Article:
And don't even get me started on the great Dali art fraud.
Why does the Post force Gopnik to use "Washington Post Staff Writer" in his byline? Why not Chief Art Critic, since that is his title?
In fact, it seems all Post writers use/have to use the same "Washington Post Staff Writer" byline description. Bet'cha it's some sort of union thing.
Montgomery, who is originally from the DC area but lives in New York and will soon attend Yale to get his MFA, focuses on several new planned communities in Hong Kong. These vast centers are enormous megalopolises designed to absorb the city’s vast population. Their size and the brutal Chinese variation of Corbusian high modernism, combined with Montgomery’s keen eye and elegant composition, combine to deliver strangely attractive photographs, which somehow cease to be about buildings and people, and move onto the realm of color and form.
David Smith uses a small portable camera to take spontaneous images of New York City public spaces, where he lives. In this sense, Smith joins the ranks of artists who have been described as “urban realists.” However, Smith does differ from the “typical” urban realists’ emphasis on delivering a modern Ashcan view of New York, with information-filled images, by doing exactly the opposite!
He focuses on blank brick walls, windowless buildings, reflective surfaces and patterns of color and texture that Gotham offers to his perceptive eyes in countless variations. In doing so, this urban realist has pushed the definition of that genre, by bringing to our attention objects of seeming inconsequence in a way that makes them into strange surfaces of beauty and color.
Sunday, June 27, 2004
This just happened to a Washington, DC gallery:
A person who has a very good professional career is also an artist and approached a local gallery asking to be considered for a show. The gallery owner liked the work and offered the artist a show.
That gallery then sent the artist a contract.
Nearly a year later, a few days before the opening - once all the invitations and publicity have been done - the artist sends the gallery an email stating that the artist thinks that the gallery's 50% commission is outrageous and unethical (the standard commission by DC area commercial fine arts venues is 50% by the way - a few non profits are 40% and by the way, some NYC galleries are as high as 70%).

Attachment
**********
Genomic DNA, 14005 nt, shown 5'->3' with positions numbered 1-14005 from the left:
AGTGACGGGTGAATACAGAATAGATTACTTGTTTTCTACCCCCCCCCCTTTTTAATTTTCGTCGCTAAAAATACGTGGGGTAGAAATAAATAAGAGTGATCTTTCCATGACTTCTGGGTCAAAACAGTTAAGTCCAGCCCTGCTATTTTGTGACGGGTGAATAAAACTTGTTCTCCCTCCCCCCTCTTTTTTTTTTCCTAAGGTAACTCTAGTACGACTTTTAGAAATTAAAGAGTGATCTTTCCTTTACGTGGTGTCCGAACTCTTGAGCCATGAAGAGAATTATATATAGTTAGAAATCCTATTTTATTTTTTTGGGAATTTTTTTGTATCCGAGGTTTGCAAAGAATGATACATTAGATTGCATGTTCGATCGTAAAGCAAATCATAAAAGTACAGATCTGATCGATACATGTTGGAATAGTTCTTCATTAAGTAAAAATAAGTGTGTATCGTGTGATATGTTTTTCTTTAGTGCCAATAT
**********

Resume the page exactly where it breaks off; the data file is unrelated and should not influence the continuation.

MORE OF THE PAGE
The gallery is also somewhat at fault here, as they should been in better commmunication with the artist and ensured that the contract was well understood and signed and agreed upon before the last minute.
The day of the opening night, the artist shows up with the work, including several pieces that are not for sale. The gallery informs the artist that in order to pay the rent, the gallery must sell work. A verbal fight follows, and finally an agreement of sorts is agreed upon - but never actually written down. On opening night, some work is sold.
The next day the artist shows up complaining that her work has been sold.
The exasperated gallery owner cuts the artist a check for the 50% commission and asks that the artist remove all their work from the gallery and never approach them again.
The artist takes the check and leaves - probably thinking evil thoughts about the gallery. The gallery is now faced with an empty gallery.
A true story...
Saturday, June 26, 2004
And still on the same line of thoughts... there's a great photo by someone named Jae Hyun Seok on the front page of the New York Times as part of this article.
The photo shows South Korean troops dismantling a wall of loudspeakers that had been used to broadcast propoganda across the DMZ to North Korea and their mad, Elvis-hairdo'ed leader. The photo brought to mind a striking - antithesis and in-reverse sort of version of the famous Joe Rosenthal photo later immortalized in the USMC War Memorial, which is by the way, one of my favorite memorials in our area.
Friday, June 25, 2004
DCAC has a call for artists. The D.C. Arts Center, founded in 1989, is a nonprofit arts space dedicated to promoting the freshest most under-recognized artists in the Washington metropolitan area.
Please send 8-10 slides or a CD of images, along with a resume, artist statement, and a stamped return envelope (for slide return) to:
Karey Kesser, gallery manager
D.C. Arts Center
2438 18th Street, N.W.
Washington, D.C. 20009
A Visual Arts Commitee made up of selected curators, the gallery manager, and the director of DCAC will work together to review the slides.
DCAC 13th Annual 1460 Wall Mountables Show
July 16-August 22
Opening Reception: July 16, 7:00pm
1460 Wall Mountables is one of my favorite open art shows in the Washington area and a chance for anyone to exhibit in one of Washington's most respected non profit art spaces!
How does it work? Purchase a 2-foot by 2-foot area in the DCAC gallery and make the best use of it possible by hanging your work, wall sculpture, etc.
The details: Works can be hung on July 14th and 15th from 3:00 to 8:00 and July 16th from 3:00 to 6:00. There are no reservations and spaces are granted on a first come, first serve basis. Anyone who becomes a member will receive three free spaces and up to two more for $5 each.
Current or renewing members receive one free space and up to four more at $5 each. Non-member price is $10 per square, with a maximum of five squares per artists.
Artists must bring all necessary supplies to mount work on wall (i.e. hammers, picture hangers, ect.) Collectors will be on hand to purchase works that are available for sale, and a $100 cash prize will be granted for "Best Use of Space".
The Bedrock Bar Seeking Artwork